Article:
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**Quantum mechanics** is a theory in modern physics that models the
mechanics (physics of forces and actions) at the scale of atoms and
subatomic particles. Its mechanical principles have pronounced
differences from the mechanics of larger objects viewed in everyday
life, as modeled by Isaac Newton's physics theories
(**classical mechanics** aka **Newtonian mechanics**).
In particular, it models physical actions naturally thought of
as inevitable as merely having a certain probability.

Whereas in classical mechanics, certain quantities may have any
value, zero or greater, quantum mechanics in some cases imposes
minimal possible values (**quanta**), and it was developed precisely
for this feature when certain observed phenomena could be explained
by such a trait. The notion of quanta of light (photons) was
developed to explain observations about the photoelectric effect,
and quanta of angular
momentum to explain why an electron's orbit around a nucleus has a
minimal size that remains sufficiently stable so as not to immediately
decay into a merger with the nucleus.

Light quanta act as particles, resulting in two apparently-conflicting models of light: as waves and as particles, and consolidating these aspects resulted in some of the strangeness of quantum mechanics. Subsequent study of the mechanics of atomic and subatomic particles revealed an analogous particle/wave duality, i.e., the mechanics of particles in some cases can be modeled by considering them to be not particles, but waves.

Quantum mechanics' strangeness has been described as less well-known, yet stranger than the apparent paradoxes of relativity. An example is quantum mechanical phenomena's dependence on probability, e.g., quantum tunneling. Quantum mechanics has also been described as far more influential than relativity to current daily life, given it provides the successful explanations of the workings of transistors (thus virtually all current electronics), though it can be argued that workable transistors might be developed through trial and error.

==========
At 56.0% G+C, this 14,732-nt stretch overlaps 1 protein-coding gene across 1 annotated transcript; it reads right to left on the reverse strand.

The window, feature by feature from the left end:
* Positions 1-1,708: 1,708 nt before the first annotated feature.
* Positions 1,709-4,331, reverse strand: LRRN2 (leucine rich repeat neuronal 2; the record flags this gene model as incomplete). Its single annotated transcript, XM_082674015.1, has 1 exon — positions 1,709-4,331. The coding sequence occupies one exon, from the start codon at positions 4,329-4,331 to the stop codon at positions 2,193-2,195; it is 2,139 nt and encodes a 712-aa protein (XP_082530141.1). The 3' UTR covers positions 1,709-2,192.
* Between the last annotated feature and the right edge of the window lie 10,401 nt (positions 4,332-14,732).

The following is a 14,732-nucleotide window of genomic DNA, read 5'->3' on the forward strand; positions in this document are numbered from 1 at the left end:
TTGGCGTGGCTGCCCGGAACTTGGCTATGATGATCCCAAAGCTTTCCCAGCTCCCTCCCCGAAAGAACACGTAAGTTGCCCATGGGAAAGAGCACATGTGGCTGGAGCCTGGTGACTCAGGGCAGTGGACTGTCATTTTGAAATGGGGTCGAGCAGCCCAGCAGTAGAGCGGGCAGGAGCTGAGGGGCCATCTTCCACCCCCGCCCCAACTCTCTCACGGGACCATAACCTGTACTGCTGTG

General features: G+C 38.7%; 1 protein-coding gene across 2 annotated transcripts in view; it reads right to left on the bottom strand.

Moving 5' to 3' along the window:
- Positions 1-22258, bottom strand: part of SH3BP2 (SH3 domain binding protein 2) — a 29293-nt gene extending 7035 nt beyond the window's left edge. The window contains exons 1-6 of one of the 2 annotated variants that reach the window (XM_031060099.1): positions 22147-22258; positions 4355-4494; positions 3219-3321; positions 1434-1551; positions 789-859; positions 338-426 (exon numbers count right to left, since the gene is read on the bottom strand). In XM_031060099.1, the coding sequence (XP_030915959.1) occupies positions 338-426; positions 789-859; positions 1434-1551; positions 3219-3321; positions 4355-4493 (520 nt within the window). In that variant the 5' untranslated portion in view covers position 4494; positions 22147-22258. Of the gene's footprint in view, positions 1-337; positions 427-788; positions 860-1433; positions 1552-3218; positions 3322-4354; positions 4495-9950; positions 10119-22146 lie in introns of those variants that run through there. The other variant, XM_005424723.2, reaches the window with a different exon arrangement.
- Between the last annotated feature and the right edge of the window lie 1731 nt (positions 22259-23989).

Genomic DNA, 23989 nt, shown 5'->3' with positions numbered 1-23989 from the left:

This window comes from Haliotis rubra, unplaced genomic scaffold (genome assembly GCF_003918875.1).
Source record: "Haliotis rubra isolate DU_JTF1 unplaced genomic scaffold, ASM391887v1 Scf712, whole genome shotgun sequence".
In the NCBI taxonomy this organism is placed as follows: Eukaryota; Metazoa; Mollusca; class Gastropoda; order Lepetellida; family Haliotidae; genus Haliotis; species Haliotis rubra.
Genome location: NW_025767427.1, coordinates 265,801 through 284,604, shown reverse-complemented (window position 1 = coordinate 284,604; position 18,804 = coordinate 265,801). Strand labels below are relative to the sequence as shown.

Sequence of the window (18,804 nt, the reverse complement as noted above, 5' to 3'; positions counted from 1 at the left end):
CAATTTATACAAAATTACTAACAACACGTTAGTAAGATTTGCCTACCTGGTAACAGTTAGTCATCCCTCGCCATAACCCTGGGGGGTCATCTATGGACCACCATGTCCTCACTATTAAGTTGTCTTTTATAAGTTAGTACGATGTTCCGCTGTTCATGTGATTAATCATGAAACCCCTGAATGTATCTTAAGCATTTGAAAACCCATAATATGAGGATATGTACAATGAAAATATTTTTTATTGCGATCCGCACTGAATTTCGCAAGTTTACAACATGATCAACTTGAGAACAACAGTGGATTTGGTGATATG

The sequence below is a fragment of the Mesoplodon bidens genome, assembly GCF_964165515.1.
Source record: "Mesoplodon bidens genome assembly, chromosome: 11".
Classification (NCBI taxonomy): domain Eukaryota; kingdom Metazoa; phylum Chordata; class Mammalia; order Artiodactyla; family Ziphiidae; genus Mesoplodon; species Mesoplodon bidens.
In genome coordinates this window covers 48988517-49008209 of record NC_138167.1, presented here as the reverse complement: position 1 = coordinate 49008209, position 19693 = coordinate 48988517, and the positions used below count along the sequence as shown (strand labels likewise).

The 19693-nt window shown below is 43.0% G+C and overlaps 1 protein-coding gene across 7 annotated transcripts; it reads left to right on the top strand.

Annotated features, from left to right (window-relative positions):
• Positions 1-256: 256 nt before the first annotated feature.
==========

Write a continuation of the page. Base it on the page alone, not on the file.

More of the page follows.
The term **quantum system** refers to a bunch of things having a
quantum-mechanical interaction, i.e., under study in the science
of quantum mechanics. Examples might be an atom, or an electron
meeting a photon. Quantum mechanics predictions work best if
the system has some separation from other particles, e.g., a
nearby free electron can affect the calculations you would
carry out to model the behavior of an atom. A quantum system
has a **quantum state**, essentially the values of its
quantum numbers.

**Quantum fluctuations** are the results of the probability
aspect of quantum mechanics: activities have a
probability of happening at any time (a rare action
might be a decay that has a long half-life, and a physical
action that is an immediate consequence of previous
activity merely has a probability so high as to be
virtually inevitable), thus there are certain things
happening at random.

atomic excitation

black hole (BH)

Bohr model

Boltzmann equation

Bose-Einstein statistics

conservation law

continuum emission

cross section

dark energy

de Broglie wavelength

degeneracy

diffraction

eigenmode

eigenvalue (λ)

electron degeneracy

electron orbital

false vacuum

fluorescence

Gamow peak

Hamiltonian

Kramers opacity law

mass shell

Maxwell-Boltzmann distribution

metastable

Mikheyev-Smirnov-Wolfenstein effect (MSW effect)

neutrino (ν)

N-point function

oscillator strength

partition function (Z)

perturbation theory

quantum

quantum mixing

quantum number

quantum tunneling

Rayleigh-Jeans law

speed of light (c)

spin (m

statistical mechanics

superradiance